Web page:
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  • When Doctors Get It Wrong
  • Konrad Blair

The Beginning

It was a gloomy winter day as I sat in the back of the car while my father and mother drove me to another appointment in Pittsburgh. It was and wasn’t like so many car trips of my childhood for so many doctors’ appointments. The same deadening silence filled [End Page 89] the car as we drew closer to our destination. My parents never discussed the appointments with me and I just learned to never ask. This appointment was different though; it came about as a result of request by a psychology professor who was conducting a follow–up study on individuals treated by the team of endocrinologists I saw as a child.

The professor had reached out to me through my parents, since that was the only contact information available. It had been more than ten years since I had seen any of the doctors who treated me as a child. I was living in another state when I received the call from my mother informing me of the request for my participation in the study. I was really quite shocked; in all the years I was treated in early childhood and adolescence, no one had ever asked me how I felt about the treatment I received. I knew I had a medical condition, but no one ever explained to me why I needed so many appointments, and why I had to take medicine three times a day. No one told me why, when I was two or three years old, I had surgery that left me with memories of gauze and a catheter between my legs, or why medical residents still wanted to examine me, or why I had to be humiliated and ashamed, again and again. I was in my early 30’s by this time. Surely if my condition was so important that someone wanted to talk to me now, so many years later, the conversation would have already happened?!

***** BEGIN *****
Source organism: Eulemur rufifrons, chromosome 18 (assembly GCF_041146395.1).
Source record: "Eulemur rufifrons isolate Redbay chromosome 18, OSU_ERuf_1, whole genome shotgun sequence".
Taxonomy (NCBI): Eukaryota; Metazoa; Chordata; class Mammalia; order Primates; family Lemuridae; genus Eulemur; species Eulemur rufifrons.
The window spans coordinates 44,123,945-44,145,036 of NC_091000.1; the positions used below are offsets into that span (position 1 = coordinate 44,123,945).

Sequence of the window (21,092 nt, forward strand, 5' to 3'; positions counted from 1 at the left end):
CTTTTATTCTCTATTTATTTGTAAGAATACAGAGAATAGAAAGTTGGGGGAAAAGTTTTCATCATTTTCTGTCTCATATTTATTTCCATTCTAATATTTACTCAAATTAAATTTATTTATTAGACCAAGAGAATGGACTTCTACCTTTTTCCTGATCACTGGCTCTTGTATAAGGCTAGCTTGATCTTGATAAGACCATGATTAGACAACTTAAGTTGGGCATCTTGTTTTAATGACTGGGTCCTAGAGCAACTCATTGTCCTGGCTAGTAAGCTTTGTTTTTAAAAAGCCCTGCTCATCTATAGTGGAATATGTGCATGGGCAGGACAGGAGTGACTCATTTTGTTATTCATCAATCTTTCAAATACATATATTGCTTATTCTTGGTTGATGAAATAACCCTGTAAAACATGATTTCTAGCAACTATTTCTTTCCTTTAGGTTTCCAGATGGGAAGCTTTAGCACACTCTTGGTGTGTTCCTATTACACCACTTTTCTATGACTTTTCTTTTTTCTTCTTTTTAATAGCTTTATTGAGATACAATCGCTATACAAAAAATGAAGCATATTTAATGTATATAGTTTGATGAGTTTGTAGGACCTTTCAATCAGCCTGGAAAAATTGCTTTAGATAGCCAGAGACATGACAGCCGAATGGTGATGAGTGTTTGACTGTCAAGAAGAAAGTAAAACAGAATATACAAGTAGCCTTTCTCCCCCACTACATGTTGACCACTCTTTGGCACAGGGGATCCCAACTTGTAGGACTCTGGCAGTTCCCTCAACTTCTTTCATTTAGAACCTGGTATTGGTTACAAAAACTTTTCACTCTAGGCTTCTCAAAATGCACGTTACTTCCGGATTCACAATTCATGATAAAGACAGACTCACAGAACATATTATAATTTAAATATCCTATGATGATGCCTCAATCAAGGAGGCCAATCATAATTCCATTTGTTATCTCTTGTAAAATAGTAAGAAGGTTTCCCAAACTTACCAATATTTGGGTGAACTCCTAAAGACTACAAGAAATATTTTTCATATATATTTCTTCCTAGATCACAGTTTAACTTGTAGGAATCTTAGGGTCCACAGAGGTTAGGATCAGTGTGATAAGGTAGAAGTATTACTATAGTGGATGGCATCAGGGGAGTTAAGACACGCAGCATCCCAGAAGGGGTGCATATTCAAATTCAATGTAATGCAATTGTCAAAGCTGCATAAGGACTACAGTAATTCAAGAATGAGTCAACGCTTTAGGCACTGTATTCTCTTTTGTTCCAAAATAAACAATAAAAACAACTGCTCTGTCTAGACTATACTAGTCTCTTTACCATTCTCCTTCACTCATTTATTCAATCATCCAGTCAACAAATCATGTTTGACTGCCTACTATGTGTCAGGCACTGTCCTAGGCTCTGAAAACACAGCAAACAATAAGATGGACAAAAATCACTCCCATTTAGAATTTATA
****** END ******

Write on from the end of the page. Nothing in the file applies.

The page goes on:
My parents dropped me off at the scheduled location for the interview. The professor introduced himself and his colleague. I didn’t recognize them, which meant they weren’t the doctors who had treated me. I remember feeling somewhat relieved, as I never liked the doctors who treated me as a child. I remembered my last appointment there, and feeling that I was escaping from captivity, that I was free to go on with my life.

I wasn’t sure what to expect from this meeting. The professor told me that to date no one had completed any follow–up on the pediatric patients treated by the hospital’s endocrinology team to see how they were faring in life. He said he thought that was quite odd, so had decided to take on the project himself. He began by asking, “so, D_____, [I went by another name then] how are you doing at this point in your life?”

I felt a sudden surge of rage, and, to my own surprise, I found myself responding angrily, “Why the hell do you care? It’s been over ten years and nobody, I mean nobody gives a rat’s ass as to how I’m doing and coping with the ramifications of the treatment I received from Dr. X.” Looking back, more than ten years after this meeting, I can see that I had been angry for a long time. I had been compliant and knew to play my role as a good girl. I had a good job, and I was married, but I knew I was far from happy.

And so with that first question began what would be the long painful journey to discovering what had been hidden from me for over half my life, the source of my confusion and unparalleled frustration. What I had experienced throughout my childhood would permeate every aspect of my being and perception of myself for years to come. Every day I had to confront the effects of that experience just to live another day.

The Middle

I was in shock and disbelief as I read and reread the letter my attorney presented to me from the very group of...


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pp. 89-92
Launched on MUSE
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